Mr Eric Lau, the Londoner music producer and reluctant Dj who is an habitual favourite among South African fans of hip-hop rooted, cross genre soul music, left Johannesburg this week, after almost a month of gigs and connecting in Jozi and Cape Town. He recently released the instrumental record ‘Examples’ and will be following that up with a studio album later in the year. He then returns to South Africa to work on yet another album with Tall Black Guy. Below is an edited excerpt* from a recent conversation between the quietly industrious producer and our editor, MR SIPHIWE MPYE, as part of our new conversation series, noted.dialogues.
ON HIS PROCESS
It is usually a case of going back into the archives and having a starting point of a few pieces of music and trying to tell a story with that and then finding music to fit around it. In this situation with First World Records (his label for this release) they asked me (to do the album) and I had hundreds of ideas and tracks there. I just had to get back to them and then compile them (songs) so they run in a nice way, and then mix them, remix them to arrange them. So that’s the process, it’s pretty straightforward .
ON THE MEANING OF HIS LATEST INSTRUMENTAL ALBUM, ‘EXAMPLES’, WHICH HE INTRODUCED EXCLUSIVELY IN JOHANNESBURG LAST WEEK
I am still underground, nobody knows who I am, so this (the album) is like a 2017 resume. I hope artists listen to it and are inspired to write. If something comes from it, great, that’s fantastic.
ON HIS STUDIO ALBUM (COMING UP IN AUGUST/SEPTEMBER) AND THE TALL BLACK GUY SA COLLABORATION
It’s going to be cross genre, cross tempo, many collaborators and it’s not just me, the title will be Eric Lau and the Connection. The Connection is not a set group of people, but a symbol of all the collaborations on that record. That in turn will be the band name for the live show.
In terms of me and Tall Black Guy, we were so inspired by the trip here – especially him because it was his first time – and I had never done a South African specific project. I was like, can we do a project together so we can come back and give some music back to the people? We still need to talk about it in-depth, but we would like to explore some South African music and be inspired by it. Whether it is to sample it, or to replay it or to work with South African artists in some capacity.
We would like to explore some South African music and be inspired by it. Whether it is to sample it, or to replay it or to work with South African artists in some capacity.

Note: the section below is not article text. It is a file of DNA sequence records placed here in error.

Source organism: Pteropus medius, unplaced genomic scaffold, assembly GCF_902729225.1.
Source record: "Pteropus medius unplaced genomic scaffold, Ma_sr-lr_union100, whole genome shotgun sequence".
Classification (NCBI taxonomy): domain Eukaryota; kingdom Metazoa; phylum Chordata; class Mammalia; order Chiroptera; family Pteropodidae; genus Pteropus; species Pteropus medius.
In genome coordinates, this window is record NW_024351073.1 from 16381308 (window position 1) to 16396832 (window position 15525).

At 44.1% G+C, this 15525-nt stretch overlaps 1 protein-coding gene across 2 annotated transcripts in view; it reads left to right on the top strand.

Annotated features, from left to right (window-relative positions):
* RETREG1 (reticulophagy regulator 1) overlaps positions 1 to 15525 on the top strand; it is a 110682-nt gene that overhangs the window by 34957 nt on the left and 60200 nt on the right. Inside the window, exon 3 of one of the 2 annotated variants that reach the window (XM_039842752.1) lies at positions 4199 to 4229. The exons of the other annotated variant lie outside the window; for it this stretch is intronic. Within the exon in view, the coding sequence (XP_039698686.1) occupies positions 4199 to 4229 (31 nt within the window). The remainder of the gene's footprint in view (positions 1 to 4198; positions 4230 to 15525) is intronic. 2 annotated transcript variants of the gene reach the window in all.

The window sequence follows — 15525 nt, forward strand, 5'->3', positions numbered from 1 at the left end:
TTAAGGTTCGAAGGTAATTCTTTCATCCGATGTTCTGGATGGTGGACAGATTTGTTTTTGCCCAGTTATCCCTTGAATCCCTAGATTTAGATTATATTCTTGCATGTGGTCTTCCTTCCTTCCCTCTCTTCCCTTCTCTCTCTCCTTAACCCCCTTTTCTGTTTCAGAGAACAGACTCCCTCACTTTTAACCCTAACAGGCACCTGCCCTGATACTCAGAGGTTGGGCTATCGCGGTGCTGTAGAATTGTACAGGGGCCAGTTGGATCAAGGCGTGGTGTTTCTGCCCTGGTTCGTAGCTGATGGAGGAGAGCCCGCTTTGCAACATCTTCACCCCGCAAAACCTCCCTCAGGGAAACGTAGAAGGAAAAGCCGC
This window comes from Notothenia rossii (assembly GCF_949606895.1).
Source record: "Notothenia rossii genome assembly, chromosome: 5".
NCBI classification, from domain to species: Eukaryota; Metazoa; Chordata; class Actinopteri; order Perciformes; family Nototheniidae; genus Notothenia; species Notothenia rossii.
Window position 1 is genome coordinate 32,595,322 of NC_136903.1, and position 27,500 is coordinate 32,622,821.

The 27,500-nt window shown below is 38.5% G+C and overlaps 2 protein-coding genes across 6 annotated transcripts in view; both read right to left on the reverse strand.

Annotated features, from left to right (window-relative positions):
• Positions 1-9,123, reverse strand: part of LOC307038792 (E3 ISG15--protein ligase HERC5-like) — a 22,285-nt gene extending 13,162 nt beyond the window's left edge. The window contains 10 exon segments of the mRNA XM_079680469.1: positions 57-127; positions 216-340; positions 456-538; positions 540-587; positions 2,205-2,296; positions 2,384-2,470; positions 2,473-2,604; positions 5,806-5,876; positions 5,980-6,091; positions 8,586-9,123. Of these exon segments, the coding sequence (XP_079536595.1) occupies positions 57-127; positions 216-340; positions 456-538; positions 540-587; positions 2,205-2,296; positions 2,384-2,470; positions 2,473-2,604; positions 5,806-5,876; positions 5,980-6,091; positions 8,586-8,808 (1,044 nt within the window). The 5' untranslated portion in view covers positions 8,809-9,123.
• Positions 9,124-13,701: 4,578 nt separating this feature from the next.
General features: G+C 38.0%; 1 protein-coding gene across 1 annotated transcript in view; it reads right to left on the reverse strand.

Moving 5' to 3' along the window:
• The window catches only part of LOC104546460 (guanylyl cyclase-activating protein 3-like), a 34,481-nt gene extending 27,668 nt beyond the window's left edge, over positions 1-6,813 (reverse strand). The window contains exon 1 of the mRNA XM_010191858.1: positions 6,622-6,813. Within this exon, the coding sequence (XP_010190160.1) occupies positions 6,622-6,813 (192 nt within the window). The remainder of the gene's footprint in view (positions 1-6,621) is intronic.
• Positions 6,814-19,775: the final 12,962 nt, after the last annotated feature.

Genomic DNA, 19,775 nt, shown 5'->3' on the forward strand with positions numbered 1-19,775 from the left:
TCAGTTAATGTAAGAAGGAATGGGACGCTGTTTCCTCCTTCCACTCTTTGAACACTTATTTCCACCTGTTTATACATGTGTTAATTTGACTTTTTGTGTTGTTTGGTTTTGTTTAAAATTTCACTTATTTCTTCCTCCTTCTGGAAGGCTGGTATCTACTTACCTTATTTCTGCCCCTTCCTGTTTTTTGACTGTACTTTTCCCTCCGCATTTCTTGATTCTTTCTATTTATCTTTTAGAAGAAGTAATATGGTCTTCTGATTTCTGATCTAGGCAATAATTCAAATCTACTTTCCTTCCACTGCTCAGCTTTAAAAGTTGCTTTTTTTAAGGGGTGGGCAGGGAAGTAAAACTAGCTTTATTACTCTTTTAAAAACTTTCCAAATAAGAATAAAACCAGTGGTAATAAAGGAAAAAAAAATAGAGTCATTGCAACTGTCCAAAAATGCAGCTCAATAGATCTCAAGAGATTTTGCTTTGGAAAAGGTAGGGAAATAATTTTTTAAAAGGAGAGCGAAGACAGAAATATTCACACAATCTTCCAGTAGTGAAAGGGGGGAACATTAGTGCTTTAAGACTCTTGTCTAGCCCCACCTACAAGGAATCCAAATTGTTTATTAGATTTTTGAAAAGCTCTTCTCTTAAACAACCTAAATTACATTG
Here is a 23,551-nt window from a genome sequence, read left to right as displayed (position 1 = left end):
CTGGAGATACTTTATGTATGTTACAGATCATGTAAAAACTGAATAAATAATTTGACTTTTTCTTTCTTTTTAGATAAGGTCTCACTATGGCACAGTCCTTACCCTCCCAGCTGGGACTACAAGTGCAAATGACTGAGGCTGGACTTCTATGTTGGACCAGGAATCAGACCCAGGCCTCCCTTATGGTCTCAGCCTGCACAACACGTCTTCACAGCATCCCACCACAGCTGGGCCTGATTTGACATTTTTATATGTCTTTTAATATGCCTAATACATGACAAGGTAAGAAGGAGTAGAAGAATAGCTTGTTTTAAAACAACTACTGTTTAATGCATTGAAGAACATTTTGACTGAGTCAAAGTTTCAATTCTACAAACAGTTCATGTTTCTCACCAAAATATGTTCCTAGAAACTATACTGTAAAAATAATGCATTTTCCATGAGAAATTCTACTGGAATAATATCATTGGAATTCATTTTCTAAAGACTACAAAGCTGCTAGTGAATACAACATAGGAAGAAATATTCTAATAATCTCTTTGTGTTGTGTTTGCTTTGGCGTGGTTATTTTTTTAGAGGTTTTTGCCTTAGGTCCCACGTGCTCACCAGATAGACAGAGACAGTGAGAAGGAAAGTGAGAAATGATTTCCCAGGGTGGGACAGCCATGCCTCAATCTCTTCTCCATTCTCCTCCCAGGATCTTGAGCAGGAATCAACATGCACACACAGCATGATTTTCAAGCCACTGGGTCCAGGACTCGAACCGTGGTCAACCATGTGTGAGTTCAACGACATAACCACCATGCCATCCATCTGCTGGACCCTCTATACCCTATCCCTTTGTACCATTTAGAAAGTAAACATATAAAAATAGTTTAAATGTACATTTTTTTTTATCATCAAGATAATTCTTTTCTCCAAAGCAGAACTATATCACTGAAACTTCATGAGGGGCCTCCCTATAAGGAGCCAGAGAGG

ON THE LINE CONNECTING SOME CONTEMPORARY AND VETERAN SOUTH AFRICAN ARTISTS
I can see the line in their (some of his favourites from different generations, like Nonku Phiri and Bheki Mseleku) spirit, that’s what ties it together. The musical package and soundscape is obviously different. Seeing them and meeting them in person (Mr Lau met Mr Mseleku when he was alive) made me more drawn to them, they hold that South African spirit that is unique. A lot of South African music is influenced by the West, to the point that you are not sure, so that’s why I lean more towards them (Mseleku, Phiri and others).
ON BEING AN ‘OUTSIDER’ MAKING BLACK MUSIC
I am a Chinese man, who grew up in London, making soulful music. I am inspired by predominantly black American music, so for me to come into that lane, is very difficult, not just culturally, in terms of the sensitivity, but also in terms of the level of music. It’s (the music) from there, so how do you contribute to that respectfully? Work on your craft, respect the traditions, but – always with respect and consideration – TO tell your story from it.
Everyone has been really supportive. I think its because I just acknowledge it so much. I wouldn’t be doing music if it wasn’t for being influenced by Black music and black culture. Being a Chinese man in England, I am a minority by far, in terms of the social context, we are not really in the conversation a lot of the time on anything, so I didn’t have many Chinese people – apart from Bruce Lee – to really look up to in terms of people standing up for themselves and expressing themselves honestly. That’s what I got from black America. Its empowered me to want to be me, a Chinese man, more.
I wouldn’t be doing music if it wasn’t for being influenced by Black music and black culture. Being a Chinese man in England, I didn’t have many Chinese people – apart from Bruce Lee – to really look up to in terms of people standing up for themselves and expressing themselves honestly. That’s what I got from black America.
ON THE MOOD IN THE NORTHERN HEMISPHERE IN THE TIME OF BREXIT AND DONALD TRUMP
As artists we are very privileged because we explore emotion day to day and we have time to look at history because we study our peers before us and what they were saying and we learn from that. I feel that not many of my artists friends are surprised at the situation right now and I think everyone is charged with spreading a positive message even more so right now. That was the theme when I was at (DJ) Jazzy Jeff’s Playlist retreat last summer. A lot was going down at that specific time and most of the music that we created was social commentary. And it’s needed. It’s up to us as artists and ambassadors to lead by example, to show people that we don’t have to live in fear.
The rest of the interview coming soon
Image by Mr Siyabonga Mkhasibe